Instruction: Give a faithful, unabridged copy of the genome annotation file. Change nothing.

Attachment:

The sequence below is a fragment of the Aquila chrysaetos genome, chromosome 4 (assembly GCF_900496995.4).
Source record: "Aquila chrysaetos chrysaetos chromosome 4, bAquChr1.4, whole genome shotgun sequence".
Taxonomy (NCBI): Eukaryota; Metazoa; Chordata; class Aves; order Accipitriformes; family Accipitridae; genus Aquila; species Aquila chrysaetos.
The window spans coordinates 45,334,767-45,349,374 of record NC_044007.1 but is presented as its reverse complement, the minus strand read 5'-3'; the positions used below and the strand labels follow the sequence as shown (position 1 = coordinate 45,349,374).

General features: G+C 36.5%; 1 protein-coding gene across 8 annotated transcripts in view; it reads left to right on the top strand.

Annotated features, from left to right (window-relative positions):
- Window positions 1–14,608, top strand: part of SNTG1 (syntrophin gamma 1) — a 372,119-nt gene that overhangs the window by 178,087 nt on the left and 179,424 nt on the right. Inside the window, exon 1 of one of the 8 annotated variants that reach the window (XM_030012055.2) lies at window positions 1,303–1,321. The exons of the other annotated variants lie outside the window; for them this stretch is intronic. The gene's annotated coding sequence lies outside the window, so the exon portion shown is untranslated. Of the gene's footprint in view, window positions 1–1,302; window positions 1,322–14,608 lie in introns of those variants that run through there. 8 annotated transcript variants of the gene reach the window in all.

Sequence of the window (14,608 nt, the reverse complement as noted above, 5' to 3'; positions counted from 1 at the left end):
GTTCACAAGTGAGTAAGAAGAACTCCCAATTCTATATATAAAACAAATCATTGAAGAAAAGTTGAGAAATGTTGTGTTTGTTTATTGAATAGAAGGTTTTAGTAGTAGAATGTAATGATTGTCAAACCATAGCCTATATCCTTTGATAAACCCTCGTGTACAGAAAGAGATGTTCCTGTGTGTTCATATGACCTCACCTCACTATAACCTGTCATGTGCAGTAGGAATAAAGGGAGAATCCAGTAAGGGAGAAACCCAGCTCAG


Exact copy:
The sequence below is a fragment of the Aquila chrysaetos genome, chromosome 4 (assembly GCF_900496995.4).
Source record: "Aquila chrysaetos chrysaetos chromosome 4, bAquChr1.4, whole genome shotgun sequence".
Taxonomy (NCBI): Eukaryota; Metazoa; Chordata; class Aves; order Accipitriformes; family Accipitridae; genus Aquila; species Aquila chrysaetos.
The window spans coordinates 45,334,767-45,349,374 of record NC_044007.1 but is presented as its reverse complement, the minus strand read 5'-3'; the positions used below and the strand labels follow the sequence as shown (position 1 = coordinate 45,349,374).

General features: G+C 36.5%; 1 protein-coding gene across 8 annotated transcripts in view; it reads left to right on the top strand.

Annotated features, from left to right (window-relative positions):
- Window positions 1–14,608, top strand: part of SNTG1 (syntrophin gamma 1) — a 372,119-nt gene that overhangs the window by 178,087 nt on the left and 179,424 nt on the right. Inside the window, exon 1 of one of the 8 annotated variants that reach the window (XM_030012055.2) lies at window positions 1,303–1,321. The exons of the other annotated variants lie outside the window; for them this stretch is intronic. The gene's annotated coding sequence lies outside the window, so the exon portion shown is untranslated. Of the gene's footprint in view, window positions 1–1,302; window positions 1,322–14,608 lie in introns of those variants that run through there. 8 annotated transcript variants of the gene reach the window in all.

Sequence of the window (14,608 nt, the reverse complement as noted above, 5' to 3'; positions counted from 1 at the left end):
GTTCACAAGTGAGTAAGAAGAACTCCCAATTCTATATATAAAACAAATCATTGAAGAAAAGTTGAGAAATGTTGTGTTTGTTTATTGAATAGAAGGTTTTAGTAGTAGAATGTAATGATTGTCAAACCATAGCCTATATCCTTTGATAAACCCTCGTGTACAGAAAGAGATGTTCCTGTGTGTTCATATGACCTCACCTCACTATAACCTGTCATGTGCAGTAGGAATAAAGGGAGAATCCAGTAAGGGAGAAACCCAGCTCAG